On January 31 we’ll say hello to the Year of the Horse. According to travelchinaguide.com, “The spirit of the horse is recognized to be the Chinese people’s ethos – making unremitting efforts to improve themselves. It is energetic, bright, warm-hearted, intelligent and able.”
Are real horses also energetic and warm-hearted? A few weeks ago I paid a visit to a horse barn where the owner and friend, Sharon, took me on a tour to help me with a research project. There I met Windy, a Haflinger pony, a hardy breed that Sharon uses to pull wagons. Don’t be misled by the word ‘pony.’ Windy is large — fourteen hands, which is about four feet eight inches tall. (14 Hands is also the name of a Washington winery. On this drizzly day, it might have been smarter to do my research there. But I was born in the Year of the Dog. Apparently we’re loyal and stubborn but not particularly bright.)
I was researching a scene in my novel in which the protagonist falls off a horse. My writing coach suggested I build more sensory details into the scene. So my tour started with the manure pile. From there I went to the storage shed and stuck my nose into a bale of hay. That was all the research into the sense of smell I could handle.
Besides the qualities mentioned above, the website says, “People born in the year of the horse have ingenious communicating techniques.” Well, Windy’s fellow Haflinger pony did frequent demonstrations of whinnying, perhaps not ingenious, but still an interesting communication style. Sharon said that because horses are herd animals, they call to their pasture mates. Even though they were in visual range of each other, the other pony beckoned Windy often, kind of like teenagers texting each other every few seconds. That took care of the sense of hearing.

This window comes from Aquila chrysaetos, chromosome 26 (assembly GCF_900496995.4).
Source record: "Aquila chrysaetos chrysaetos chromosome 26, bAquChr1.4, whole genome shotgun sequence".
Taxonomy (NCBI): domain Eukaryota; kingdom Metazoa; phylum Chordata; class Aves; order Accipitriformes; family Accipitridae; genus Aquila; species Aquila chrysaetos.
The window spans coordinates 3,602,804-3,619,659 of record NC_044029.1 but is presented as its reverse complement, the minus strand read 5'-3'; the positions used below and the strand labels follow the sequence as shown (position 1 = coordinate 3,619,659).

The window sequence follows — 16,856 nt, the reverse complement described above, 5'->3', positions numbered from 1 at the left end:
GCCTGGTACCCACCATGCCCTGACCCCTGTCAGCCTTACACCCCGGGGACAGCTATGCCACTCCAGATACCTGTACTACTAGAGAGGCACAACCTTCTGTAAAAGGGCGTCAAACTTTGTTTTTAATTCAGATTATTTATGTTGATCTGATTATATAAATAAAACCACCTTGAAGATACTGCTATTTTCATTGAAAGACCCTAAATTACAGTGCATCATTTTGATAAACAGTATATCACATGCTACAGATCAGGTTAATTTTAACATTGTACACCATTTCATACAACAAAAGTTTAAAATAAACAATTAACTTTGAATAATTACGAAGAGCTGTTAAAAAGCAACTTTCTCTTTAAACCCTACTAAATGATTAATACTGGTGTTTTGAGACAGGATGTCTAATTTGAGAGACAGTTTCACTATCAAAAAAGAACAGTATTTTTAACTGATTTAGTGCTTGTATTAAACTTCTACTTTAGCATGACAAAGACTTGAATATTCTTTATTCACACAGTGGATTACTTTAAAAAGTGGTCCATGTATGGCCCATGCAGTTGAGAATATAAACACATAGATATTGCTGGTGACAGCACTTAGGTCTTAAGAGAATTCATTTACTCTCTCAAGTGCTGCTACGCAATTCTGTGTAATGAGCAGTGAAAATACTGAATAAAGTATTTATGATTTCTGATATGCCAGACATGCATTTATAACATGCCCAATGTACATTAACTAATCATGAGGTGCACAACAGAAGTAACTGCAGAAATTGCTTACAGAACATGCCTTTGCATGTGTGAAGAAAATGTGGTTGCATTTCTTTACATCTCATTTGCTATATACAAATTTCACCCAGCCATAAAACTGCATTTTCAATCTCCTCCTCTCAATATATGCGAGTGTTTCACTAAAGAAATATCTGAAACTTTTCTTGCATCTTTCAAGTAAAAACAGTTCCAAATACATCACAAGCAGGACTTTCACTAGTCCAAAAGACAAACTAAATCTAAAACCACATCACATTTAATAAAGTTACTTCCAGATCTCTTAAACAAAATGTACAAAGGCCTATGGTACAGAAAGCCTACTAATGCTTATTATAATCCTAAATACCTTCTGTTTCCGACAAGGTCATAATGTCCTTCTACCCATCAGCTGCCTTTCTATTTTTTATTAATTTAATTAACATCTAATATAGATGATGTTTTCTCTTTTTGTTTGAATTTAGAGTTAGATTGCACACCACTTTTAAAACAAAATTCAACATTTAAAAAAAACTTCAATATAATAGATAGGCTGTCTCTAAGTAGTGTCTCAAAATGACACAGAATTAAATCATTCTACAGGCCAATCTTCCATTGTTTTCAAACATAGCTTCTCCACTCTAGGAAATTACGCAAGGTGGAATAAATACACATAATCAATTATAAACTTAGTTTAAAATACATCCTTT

Sight is easy. Windy was a bit wooly, though not yet officially shaggy as her winter coat hadn’t fully grown. But shaggy enough to need brushing, a chore that allowed me to touch her. She had coarse hair with cowlicks around her haunches. Sharon advised me to comb these in the directions their swirls ran. The only sense we didn’t cover was taste — I decided not to join the horses for a hay lunch.
There’s one more bit of research to complete. Even though I’m afraid of horses, I asked if I could ride Windy. She seemed warm-hearted. Her owner was delighted. I’m waiting for a rain-free day to complete this last step. The one element of the scene I’m going to have to rely on my imagination for is the protagonist’s falling down and scarring her forehead. Unless Windy has other plans for me.